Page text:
The Member also agreed with the Respondent’s second submission that the partial rotator cuff tear and bursitis were minor injuries. The LAT Member noted that the LAT has consistently held that a partial thickness tear, unlike a full thickness tear, does not warrant removal from the MIG; and that inflammation conditions such as bursitis fall within the MIG as accident-related sequelae (see the statutory definition of minor injury quoted above).

Nevertheless, the Member disagreed with the Respondent’s third submission that chronic pain had not been established. Although Dr. Dessouki’s report indicated that he did not actually diagnose the Applicant with chronic pain syndrome, he did state his opinion that the Applicant’s impairments fell outside of the MIG and provided a diagnosis of myofascial pain syndrome and features of a chronic pain syndrome and he stated that further investigation, including from a psychological perspective, would be needed. This medical evidence, combined with the Applicant’s evidence of his pre-accident and post-accident pain and the fact that he attempted to access additional treatment, was enough to prove that removal from the MIG was warranted, since further treatment appeared to be necessary.

The cost of the psychological impairment was also approved by the Member as being reasonable and necessary, since the Applicant’s Affidavit attested that he had ongoing emotional difficulties (such as anxiety, stress and panic attacks) and since Dr. Dessouki’s recommended a psychological assessment to investigate the Applicant’s chronic pain condition. Moreover, the cost of the psychological assessment – about $2,200 – was in line with industry standards.

Thus, the Applicant was held to be entitled to med-rehab benefits beyond the MIG limit.

On a side note, the Applicant was held to be not entitled to the nonearner benefit (“NEB”). He applied for an NEB of $185 per week from March 1, 2018 to January 25, 2020. An insurer shall pay an NEB to an insured person who sustains an impairment as a result of the accident if the insured person suffers a complete inability to carry on a normal life as a result of and within 104 weeks of the accident.[3] A complete inability to carry on a normal life is defined as “an impairment that continuously prevents the person from engaging in substantially all of the activities in which the person ordinarily engaged before the accident”.[4] The guiding principles for NEB entitlement generally require a comparison of the applicant’s pre- and post-accident activities.[5] The Member examined all of the evidence and concluded that the Applicant had reduced functionality, but not a complete inability to carry on a normal life.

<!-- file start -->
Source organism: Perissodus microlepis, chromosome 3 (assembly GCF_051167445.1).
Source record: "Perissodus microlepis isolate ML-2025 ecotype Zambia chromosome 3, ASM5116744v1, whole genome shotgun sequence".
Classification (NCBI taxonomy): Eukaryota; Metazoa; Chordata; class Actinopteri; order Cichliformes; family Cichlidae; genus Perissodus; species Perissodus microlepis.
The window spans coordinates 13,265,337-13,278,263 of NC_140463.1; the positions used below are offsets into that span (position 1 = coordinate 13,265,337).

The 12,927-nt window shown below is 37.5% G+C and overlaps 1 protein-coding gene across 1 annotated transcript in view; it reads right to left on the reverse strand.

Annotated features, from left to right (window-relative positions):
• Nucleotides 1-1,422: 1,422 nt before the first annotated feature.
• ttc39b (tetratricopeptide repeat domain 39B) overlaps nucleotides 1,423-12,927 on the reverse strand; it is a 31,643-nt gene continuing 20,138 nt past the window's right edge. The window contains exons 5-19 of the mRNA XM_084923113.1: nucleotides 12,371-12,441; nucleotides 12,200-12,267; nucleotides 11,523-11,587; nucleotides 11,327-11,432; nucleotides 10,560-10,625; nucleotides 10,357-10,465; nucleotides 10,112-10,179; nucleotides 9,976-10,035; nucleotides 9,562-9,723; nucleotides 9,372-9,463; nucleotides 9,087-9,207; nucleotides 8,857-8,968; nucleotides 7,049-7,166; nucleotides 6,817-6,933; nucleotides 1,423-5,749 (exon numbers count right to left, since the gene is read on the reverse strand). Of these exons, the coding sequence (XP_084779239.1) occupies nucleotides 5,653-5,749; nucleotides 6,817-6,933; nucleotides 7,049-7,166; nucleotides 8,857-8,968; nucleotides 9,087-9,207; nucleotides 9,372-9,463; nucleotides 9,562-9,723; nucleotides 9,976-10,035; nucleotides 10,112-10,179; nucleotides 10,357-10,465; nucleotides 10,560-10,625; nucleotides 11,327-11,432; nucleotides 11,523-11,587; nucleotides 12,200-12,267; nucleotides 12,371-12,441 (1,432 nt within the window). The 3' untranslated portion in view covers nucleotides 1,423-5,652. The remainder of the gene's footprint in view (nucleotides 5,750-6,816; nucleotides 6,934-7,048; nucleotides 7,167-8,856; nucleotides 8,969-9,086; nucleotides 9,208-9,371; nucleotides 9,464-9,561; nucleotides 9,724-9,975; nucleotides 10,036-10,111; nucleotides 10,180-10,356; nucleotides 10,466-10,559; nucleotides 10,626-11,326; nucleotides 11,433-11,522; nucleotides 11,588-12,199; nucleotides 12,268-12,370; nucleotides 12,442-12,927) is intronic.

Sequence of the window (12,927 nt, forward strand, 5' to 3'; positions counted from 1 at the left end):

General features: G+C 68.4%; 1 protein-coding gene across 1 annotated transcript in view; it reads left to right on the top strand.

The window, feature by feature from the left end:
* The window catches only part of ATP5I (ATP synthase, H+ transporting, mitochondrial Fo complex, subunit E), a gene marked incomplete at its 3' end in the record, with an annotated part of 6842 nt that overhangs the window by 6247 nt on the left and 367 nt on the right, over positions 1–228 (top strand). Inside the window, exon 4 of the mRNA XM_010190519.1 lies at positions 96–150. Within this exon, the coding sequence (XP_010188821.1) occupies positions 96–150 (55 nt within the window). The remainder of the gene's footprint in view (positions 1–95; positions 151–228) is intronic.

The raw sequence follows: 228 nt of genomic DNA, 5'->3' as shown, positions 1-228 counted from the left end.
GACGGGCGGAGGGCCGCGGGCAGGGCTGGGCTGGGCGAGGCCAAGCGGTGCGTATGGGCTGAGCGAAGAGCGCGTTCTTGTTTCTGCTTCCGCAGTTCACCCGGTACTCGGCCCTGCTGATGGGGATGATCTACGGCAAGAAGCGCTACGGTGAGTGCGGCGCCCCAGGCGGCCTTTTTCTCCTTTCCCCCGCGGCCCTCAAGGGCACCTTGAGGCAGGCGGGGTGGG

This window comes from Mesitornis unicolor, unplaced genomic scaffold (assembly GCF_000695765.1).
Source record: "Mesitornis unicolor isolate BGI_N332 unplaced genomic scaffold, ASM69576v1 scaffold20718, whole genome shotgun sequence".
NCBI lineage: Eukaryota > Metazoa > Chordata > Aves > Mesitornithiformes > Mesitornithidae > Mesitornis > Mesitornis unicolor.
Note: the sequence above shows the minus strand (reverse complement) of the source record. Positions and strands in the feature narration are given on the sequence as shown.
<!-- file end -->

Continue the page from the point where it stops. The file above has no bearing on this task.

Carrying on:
This case illustrates how, although an insured may not be formally diagnosed with chronic pain syndrome, there may be sufficient evidence in the medical records – such as a doctor’s recommendation for further investigation and noted features of chronic pain – that could be persuasive in an argument for removal from the MIG limit.

[1] SABS, s. 3(1).

[2] SABS, s. 18(1).

[3] SABS, s. 12(1).

[4] SABS, s. 3(7)(a).

[5] Heath v. Economical Mut. Ins. Co., 2009 ONCA 391 (CanLII).